The State Investigation Bureau seized 100% of the shares of Kyiv’s Bilshovyk machine-building plant on Jan. 11 over suspicions that it may have been knowingly undersold at its privatization auction, according to a post on the bureau's website on Jan. 13.
The shares, which are owned by tycoon Vasyl Khmelnytsky, were frozen as part of the bureau's investigation into potential wrongdoing by officials from the State Property Fund, the body responsible for managing and privatizing state-owned assets.
Production of machine parts at Bilshovyk, established in 1882, massively declined since the fall of the Soviet Union in 1991, with the plant becoming a loss-maker and running up $17.5 million of debt.
The factory was sold at a privatization auction organized by the fund on Oct. 27 for just $52 million, a suspiciously low sum that was only slightly larger than the original starting price.
The plant was bought by Cyprus-registered General Commerce LLC, an investment company connected to Khmelnytsky. The tycoon, whose net worth was estimated at $310 million in 2020, did not immediately respond to a request for comment.
In a Facebook post following the sale, State Property Fund Head Dmytro Sennychenko stated that the auction had “provided equal conditions for all investors” and that the fund had worked for “the protection of state interests.”
However, suspicions were immediately raised about the legitimacy of the auction, which concluded after just six minutes and three bidders. The final sale price was less than half the anticipated price of $100-120 million.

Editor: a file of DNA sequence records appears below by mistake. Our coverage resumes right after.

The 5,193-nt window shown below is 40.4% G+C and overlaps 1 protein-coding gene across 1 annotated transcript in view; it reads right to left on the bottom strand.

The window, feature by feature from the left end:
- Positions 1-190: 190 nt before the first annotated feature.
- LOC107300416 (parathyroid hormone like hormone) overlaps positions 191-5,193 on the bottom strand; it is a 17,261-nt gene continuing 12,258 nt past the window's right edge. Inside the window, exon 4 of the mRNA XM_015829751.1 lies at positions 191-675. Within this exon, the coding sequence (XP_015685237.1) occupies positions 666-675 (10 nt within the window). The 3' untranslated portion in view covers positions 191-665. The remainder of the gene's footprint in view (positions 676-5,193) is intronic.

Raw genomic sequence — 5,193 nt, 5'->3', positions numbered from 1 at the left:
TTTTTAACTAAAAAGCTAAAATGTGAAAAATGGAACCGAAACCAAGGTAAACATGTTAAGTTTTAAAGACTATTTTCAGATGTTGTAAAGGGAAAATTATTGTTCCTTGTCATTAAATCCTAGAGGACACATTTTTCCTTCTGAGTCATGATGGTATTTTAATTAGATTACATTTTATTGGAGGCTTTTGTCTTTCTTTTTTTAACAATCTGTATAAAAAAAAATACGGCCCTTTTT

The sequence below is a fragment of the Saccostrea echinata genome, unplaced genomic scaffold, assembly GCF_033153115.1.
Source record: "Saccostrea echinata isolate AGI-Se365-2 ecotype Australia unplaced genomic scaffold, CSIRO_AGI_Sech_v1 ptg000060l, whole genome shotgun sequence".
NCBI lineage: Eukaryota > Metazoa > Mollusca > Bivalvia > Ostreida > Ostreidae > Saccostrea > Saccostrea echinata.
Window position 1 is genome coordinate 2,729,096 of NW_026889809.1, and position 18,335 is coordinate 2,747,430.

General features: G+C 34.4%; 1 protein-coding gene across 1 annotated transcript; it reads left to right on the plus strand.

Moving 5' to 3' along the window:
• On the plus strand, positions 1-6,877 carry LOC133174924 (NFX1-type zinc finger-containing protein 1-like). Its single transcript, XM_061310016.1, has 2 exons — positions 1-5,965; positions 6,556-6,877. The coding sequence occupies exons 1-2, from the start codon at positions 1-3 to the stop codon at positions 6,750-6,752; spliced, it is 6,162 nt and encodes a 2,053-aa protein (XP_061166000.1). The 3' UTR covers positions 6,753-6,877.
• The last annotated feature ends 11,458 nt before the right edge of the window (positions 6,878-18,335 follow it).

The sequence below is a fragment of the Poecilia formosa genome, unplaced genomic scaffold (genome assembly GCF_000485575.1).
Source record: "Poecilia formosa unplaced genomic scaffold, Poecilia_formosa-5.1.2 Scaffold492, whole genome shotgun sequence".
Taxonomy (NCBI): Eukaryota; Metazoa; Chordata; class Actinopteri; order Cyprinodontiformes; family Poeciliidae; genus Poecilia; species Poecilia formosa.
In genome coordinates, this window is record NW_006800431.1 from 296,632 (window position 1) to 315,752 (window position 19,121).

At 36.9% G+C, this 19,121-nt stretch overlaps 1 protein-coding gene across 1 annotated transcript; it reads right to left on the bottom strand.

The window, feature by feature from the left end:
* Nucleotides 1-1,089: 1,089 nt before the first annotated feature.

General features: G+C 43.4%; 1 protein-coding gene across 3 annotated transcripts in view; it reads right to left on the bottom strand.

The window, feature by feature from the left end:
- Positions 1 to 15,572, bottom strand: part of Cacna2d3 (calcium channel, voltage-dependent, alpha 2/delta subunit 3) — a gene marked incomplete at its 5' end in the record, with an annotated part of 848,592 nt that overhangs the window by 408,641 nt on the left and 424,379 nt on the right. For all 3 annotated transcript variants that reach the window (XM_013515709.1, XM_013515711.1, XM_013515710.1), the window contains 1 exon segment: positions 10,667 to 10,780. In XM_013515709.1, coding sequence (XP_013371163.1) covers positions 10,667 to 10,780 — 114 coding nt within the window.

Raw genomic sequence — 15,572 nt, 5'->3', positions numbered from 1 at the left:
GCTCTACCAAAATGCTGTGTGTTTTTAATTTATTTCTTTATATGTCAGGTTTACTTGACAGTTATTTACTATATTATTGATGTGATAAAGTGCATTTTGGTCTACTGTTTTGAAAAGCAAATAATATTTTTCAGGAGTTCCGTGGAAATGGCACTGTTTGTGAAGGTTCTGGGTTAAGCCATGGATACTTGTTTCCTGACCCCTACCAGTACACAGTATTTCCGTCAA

Shortly after the cut-price sale, Sennychenko submitted his resignation, which is currently awaiting approval by parliament.
According to the State Investigation Bureau's press statement, officials from the State Property Fund are now under investigation for abuses committed during privatization.
“Currently, (the bureau's) investigators are establishing all the circumstances behind the illegal alienation of the plant from state ownership at a reduced cost,” the statement reads. ”This caused economic damage to state interests.”
Following the sale of the plant, Ukrainian publication NV alleged that Khmelnytsky was able to buy the plant for a low price due to concerns over a long-running conflict with Agromil Distribution, who possessed lease agreements for several buildings on the site until 2036.
If the investigation shows that State Property Fund officials facilitated a cut-rate sale of the factory, officials could face up to six years in prison and the privatization of the asset could be jeopardized.
The plant has been described by Sennychenko as “a hole in the center of Kyiv…entangled in various schemes for decades.”
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